A dog's sense of smell becomes life-saving tool for Army veteran exposed to Agent Orange, mustard gas

Laura Williamson
Posted at 4:11 PM, Apr 10, 2023

CINCINNATI — When Laura Williamson went into the Army, she said she always knew there was the possibility of dying for her country. What she didn’t think about was the possibility that decades after her service she’d be fighting each day to stay alive.

“I’ve had thyroid cancer twice; I've had aggressive systemic mastocytosis. I now have mastocytosis of the GI tract, but that just stays I'll hit that forever,” Williamson said.

She went into the Army working as a mechanic serving in Germany. She said she was hand-picked to go work in Edgewood, Maryland, as part of a special unit tied to nuclear, biological, chemical and radioactive weapons.

“We were exposed to multiple biological and chemical warfare agents,” she said. “Sarin, mustard gas, Agent Orange.”

Williamson said her ailments of today are a direct result of the exposure. In addition, she says the exposure to those toxins has left her with life-threatening anaphylaxis.

“If I walk in somewhere where there's bleach my throat just swells, my tongue will swell over again in hives,” she said. “If someone's wearing patchouli or lavender, which are also the basis of a lot of colognes and perfumes, Lysol aerosols, my lungs can't tolerate.”

As a result, she always carries Epi-pens along with needles and vials of Benadryl to counter the attacks. It’s a situation her children fear the worst will happen.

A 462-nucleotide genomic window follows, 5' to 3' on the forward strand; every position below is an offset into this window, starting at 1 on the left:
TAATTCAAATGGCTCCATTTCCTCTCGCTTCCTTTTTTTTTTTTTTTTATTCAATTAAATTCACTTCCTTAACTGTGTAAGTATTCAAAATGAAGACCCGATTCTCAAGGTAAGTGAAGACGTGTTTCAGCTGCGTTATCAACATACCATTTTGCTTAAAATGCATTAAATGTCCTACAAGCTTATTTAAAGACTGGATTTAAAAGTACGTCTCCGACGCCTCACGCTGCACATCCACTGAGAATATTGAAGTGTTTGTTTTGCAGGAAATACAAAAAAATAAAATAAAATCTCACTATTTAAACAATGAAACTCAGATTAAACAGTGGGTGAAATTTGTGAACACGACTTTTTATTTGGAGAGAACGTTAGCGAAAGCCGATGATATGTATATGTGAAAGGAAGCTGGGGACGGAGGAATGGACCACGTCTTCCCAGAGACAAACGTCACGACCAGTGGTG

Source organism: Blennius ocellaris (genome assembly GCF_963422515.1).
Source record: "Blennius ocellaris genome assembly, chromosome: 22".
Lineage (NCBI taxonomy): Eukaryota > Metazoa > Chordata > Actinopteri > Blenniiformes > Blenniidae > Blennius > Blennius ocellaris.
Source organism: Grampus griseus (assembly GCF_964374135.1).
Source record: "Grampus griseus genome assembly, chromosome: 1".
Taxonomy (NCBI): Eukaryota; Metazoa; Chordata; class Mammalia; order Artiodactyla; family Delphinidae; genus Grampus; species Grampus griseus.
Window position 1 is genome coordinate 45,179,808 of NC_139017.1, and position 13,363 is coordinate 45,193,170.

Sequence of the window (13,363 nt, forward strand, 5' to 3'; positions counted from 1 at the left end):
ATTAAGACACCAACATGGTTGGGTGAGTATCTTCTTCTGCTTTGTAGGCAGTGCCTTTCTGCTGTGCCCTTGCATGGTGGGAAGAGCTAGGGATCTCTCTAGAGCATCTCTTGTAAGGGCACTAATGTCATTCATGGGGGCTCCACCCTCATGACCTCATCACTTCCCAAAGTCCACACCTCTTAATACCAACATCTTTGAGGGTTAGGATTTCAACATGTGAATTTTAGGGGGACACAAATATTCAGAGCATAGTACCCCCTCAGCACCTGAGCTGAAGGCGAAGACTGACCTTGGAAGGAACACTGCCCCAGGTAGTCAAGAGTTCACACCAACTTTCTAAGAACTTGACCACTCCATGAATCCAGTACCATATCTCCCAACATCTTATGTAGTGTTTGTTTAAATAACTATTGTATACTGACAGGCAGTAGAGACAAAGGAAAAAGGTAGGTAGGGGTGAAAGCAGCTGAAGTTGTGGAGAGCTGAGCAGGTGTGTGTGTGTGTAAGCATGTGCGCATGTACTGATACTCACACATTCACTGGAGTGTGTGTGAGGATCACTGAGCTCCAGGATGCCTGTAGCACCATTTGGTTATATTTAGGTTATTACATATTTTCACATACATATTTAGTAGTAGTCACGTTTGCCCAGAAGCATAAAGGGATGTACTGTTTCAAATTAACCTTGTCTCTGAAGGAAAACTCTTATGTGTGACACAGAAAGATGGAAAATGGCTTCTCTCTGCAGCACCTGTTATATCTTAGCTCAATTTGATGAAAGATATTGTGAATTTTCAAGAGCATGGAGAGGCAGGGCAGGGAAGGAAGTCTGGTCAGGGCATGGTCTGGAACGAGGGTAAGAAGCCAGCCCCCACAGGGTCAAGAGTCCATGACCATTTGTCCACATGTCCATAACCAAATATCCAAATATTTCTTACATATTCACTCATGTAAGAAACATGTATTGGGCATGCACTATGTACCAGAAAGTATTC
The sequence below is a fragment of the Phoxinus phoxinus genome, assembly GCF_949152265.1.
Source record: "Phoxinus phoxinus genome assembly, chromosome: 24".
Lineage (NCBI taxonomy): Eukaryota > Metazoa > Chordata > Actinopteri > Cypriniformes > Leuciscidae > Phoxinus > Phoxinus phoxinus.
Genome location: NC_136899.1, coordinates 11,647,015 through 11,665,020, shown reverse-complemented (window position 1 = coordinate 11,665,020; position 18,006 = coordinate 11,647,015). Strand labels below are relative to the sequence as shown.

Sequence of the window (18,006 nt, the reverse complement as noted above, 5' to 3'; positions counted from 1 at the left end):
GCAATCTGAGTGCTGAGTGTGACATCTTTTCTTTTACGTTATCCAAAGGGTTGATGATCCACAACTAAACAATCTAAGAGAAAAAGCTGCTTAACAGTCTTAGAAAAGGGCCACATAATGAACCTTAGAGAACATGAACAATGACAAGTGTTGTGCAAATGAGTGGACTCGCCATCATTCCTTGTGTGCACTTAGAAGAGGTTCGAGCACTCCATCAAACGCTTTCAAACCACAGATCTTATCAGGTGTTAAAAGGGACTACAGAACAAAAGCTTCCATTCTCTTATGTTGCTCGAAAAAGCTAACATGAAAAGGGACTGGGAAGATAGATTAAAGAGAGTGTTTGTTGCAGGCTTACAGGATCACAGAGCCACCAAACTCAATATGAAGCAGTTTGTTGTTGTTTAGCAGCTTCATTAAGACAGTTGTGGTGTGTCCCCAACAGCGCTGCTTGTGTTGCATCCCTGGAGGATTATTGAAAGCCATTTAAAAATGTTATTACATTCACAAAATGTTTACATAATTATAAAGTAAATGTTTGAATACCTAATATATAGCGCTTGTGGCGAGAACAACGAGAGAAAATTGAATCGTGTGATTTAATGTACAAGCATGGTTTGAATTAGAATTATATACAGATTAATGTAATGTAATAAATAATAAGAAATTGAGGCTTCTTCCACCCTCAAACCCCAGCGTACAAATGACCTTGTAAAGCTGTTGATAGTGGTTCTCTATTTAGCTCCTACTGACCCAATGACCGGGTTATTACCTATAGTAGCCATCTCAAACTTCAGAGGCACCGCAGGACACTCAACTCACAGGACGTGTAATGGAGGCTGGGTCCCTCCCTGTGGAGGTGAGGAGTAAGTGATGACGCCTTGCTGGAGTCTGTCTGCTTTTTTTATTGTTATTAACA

“My son had said, like, in the morning, if my door is shut, he won't come to my room until I come out, because he's like, I'm not gonna be the one to find your dead,” Williamson said.

Now, she will have some relief and a four-legged battle buddy to help sniff out problem scents before she has a medical issue.

The organization Educated Canines Assisting with Disabilities (ECAD) has spent months training a black Labrador by the name of Toucan who will be able to alert Williamson to the fact triggering scents are in an area. In addition, she will be able to sense when she’s having an attack and will bring her medication to her or bark to alert others.

“I'm going to be able to go outside, go places without the fear,” Williamson said.

Toucan was made possible by a $50,000 donation to ECAD’s Project Heal which provides trained dogs for veterans.

It’s a gift that provides relief to Williamson and to her family.

“Toucan will alert if something goes wrong, and just the relief that gives them that they can relax and know that if something goes wrong, she's going to bark she's going to get them is an amazing blessing to me,” Williamson said. “You know, it takes something off their shoulders.”

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